It’ll be old and new, spring and fire, at the Winspear Opera House on Wednesday. That’s when SMU’s Meadows School of the Arts will stage its 23rd annual benefit concert, “The 2016 Meadows at the Winspear,” featuring two premieres of dance works that are both historic landmarks of modernist music and dance — “Appalachian Spring” and “The Firebird” — but in these performances, they’ll also be brand-new.
Opening the evening, the Meadows Dance Ensemble will perform the balletic masterpiece Martha Graham created for composer Aaron Copland’s “Appalachian Spring.” When it premiered in 1944, Graham danced the lead role of The Bride to music originally created by Copland for a 13-piece chamber group. That was necessary to accommodate the acoustic limitations and size of the orchestra pit of the Coolidge Auditorium at the Library of Congress where the work was performed. In the following years, Copeland created multiple versions of what would become his most celebrated piece – it won him the Pulitzer Prize for music in 1945. That same year, he created an orchestral suite that was a condensed version of the original ballet score, with one large section of music and a few smaller ones omitted.
Until now, a fully orchestrated score to match Graham’s original choreography has not existed, but the Copland Fund wants to rectify that. They commissioned composer and conductor David Newman to orchestrate the missing sections of music, in collaboration with Philip Rothman, the program advisor to the Aaron Copland Fund for Music, and Aaron Sherber, music director of the Martha Graham Dance Company, to painstakingly create this new score. The result: a piece that is faithful to Copland’s original intent.
The Meadows Symphony Orchestra, led by conductor Paul Phillips, will be the first orchestra to perform the new material and will also act as “test drivers” for the score, helping to inform any corrections required before the music is published. You can be a part of this historical event by becoming one of the audience members who can say they were there when Graham’s iconic choreography was finally accompanied by music played by a full symphony.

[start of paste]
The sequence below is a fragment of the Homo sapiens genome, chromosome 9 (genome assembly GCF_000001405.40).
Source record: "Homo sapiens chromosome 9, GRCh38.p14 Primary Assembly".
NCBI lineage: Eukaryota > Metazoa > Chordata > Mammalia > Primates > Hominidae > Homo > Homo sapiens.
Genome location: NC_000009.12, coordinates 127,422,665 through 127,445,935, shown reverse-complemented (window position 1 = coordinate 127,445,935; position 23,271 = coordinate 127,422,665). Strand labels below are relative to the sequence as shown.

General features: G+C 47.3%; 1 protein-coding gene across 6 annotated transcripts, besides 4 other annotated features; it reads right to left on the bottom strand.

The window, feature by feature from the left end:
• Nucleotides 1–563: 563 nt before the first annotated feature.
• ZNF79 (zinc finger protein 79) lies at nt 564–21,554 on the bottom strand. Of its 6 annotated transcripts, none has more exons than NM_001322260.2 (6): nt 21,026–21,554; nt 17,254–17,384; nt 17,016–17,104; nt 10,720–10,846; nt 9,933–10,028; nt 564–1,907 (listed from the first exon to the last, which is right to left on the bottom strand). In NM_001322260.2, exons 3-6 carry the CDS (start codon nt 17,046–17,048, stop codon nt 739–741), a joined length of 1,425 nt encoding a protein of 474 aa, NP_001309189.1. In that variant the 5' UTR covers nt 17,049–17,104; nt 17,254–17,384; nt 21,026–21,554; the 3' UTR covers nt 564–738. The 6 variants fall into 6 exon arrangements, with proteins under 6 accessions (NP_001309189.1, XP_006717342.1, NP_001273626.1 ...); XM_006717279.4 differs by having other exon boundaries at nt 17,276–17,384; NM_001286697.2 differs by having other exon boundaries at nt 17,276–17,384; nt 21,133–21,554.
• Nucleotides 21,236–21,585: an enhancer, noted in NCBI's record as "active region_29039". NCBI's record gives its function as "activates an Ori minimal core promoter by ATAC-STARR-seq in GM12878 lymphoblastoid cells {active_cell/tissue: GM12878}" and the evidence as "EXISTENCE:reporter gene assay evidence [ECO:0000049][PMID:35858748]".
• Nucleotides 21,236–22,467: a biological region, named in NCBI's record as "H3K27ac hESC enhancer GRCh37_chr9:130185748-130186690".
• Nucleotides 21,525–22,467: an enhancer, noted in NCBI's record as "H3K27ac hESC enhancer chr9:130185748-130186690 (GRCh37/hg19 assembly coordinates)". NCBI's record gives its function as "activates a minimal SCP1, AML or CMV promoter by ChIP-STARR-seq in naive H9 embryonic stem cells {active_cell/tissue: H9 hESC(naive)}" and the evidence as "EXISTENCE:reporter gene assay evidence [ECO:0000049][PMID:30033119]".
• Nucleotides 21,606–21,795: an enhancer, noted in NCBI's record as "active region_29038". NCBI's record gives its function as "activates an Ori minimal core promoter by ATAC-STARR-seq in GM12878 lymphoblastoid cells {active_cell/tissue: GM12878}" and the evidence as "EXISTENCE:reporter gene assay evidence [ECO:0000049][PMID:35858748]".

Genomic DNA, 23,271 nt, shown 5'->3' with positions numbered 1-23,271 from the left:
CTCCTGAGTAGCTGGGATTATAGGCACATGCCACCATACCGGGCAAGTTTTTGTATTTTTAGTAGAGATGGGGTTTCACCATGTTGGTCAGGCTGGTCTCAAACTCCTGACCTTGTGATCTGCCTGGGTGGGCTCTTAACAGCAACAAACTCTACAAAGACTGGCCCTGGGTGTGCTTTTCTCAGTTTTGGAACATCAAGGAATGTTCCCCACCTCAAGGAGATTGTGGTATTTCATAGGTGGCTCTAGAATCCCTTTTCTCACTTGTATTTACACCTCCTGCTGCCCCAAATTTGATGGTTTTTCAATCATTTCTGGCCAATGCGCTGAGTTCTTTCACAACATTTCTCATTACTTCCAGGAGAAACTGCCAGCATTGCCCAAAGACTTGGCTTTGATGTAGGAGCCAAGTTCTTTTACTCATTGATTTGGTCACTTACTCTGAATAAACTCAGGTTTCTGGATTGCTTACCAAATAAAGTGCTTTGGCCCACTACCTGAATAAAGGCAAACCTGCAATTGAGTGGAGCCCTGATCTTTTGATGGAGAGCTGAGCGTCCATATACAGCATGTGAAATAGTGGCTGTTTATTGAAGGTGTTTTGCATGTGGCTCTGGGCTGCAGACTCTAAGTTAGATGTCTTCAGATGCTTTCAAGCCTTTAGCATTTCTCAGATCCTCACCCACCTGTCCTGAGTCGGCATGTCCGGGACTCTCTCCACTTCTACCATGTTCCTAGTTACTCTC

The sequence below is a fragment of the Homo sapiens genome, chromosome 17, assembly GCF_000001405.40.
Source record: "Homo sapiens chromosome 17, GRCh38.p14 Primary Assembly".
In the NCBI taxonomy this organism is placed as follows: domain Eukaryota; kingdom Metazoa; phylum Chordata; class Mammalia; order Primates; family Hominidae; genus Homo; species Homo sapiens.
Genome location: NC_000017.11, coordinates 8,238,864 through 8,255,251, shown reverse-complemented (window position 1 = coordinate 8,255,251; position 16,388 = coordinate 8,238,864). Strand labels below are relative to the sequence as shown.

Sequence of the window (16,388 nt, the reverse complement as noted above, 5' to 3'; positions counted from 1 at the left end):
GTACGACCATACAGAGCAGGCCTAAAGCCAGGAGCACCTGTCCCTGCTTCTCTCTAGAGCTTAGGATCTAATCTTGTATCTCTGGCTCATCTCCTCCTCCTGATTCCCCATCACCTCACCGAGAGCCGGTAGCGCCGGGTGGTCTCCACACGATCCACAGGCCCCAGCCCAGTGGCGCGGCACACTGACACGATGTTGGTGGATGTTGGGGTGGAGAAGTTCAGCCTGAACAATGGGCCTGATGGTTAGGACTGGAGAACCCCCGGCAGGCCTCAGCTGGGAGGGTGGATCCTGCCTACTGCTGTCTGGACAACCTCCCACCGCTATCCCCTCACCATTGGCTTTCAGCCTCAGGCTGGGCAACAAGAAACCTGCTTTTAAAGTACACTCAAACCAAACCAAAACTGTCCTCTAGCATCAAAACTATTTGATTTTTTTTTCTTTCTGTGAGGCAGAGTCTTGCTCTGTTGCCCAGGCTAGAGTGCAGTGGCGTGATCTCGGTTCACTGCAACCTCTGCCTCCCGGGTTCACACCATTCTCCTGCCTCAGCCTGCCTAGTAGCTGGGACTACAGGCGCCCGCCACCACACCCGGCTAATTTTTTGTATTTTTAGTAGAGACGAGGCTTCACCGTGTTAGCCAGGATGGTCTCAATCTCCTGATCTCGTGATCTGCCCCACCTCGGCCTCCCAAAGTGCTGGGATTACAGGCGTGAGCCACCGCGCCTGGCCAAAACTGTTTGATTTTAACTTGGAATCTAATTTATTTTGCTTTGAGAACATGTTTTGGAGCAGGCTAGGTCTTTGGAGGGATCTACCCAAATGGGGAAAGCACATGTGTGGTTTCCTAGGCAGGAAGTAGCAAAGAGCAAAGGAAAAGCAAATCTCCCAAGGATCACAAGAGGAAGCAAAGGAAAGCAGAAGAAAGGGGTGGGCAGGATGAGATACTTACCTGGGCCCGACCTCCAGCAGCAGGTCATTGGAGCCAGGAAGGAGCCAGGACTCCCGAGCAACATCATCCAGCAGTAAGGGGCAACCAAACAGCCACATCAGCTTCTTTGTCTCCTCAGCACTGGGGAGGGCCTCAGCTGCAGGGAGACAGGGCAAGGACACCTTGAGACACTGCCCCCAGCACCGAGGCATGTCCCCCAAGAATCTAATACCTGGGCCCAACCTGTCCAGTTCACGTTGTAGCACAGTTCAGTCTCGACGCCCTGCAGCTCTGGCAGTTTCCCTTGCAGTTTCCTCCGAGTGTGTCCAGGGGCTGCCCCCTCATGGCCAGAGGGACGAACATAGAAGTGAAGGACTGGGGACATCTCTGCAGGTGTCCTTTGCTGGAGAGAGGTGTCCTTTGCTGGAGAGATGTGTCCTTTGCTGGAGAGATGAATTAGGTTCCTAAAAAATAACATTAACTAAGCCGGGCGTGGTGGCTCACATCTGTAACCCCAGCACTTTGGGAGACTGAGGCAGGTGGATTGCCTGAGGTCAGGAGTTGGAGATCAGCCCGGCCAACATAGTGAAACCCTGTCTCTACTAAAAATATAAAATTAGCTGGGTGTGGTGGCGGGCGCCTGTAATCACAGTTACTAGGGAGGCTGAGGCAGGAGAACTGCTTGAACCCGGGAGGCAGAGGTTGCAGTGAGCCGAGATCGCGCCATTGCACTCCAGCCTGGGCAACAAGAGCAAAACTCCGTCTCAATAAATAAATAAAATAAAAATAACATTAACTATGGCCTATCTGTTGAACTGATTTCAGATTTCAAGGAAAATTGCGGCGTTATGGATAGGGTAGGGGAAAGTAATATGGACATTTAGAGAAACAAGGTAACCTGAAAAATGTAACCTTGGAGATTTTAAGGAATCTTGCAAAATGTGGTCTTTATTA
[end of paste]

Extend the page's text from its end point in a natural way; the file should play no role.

If one history-making experience is not enough, the second half of the evening might seal the deal. Guest artists Claudia Lavista and Victor Manuel Ruiz, noted artistic directors of Delfos Danza Contemporanea in Mazatlán, Mexico, spent the spring semester at SMU crafting their interpretation of Igor Stravinsky’s 1910 breakthrough work, “The Firebird.” This version replaces the magical and mercurial glowing bird of Russian folklore with a more contemporary idea inspired by immigration. At one point, dancers move under an undulating piece of fabric — the “ocean” — covered in dozens of ordinary household goods – a toaster, a lamp, a doll – illustrating and personifying an issue ripe in our political climate: the displacement of people and things.
“When SMU commissioned us to make this new work, we knew we would be embracing a huge challenge,” say Lavista. It was a challenge because, prior to working on their “Firebird,” Lavista and Ruiz followed a process of interpreting classic material, such as Stravinsky’s “The Rite of Spring,” that was more based in literal descriptions and adaptations. But this time, they wanted to step away from the norm. They began with two starting points: migration and the paintings of Hieronymus Bosch.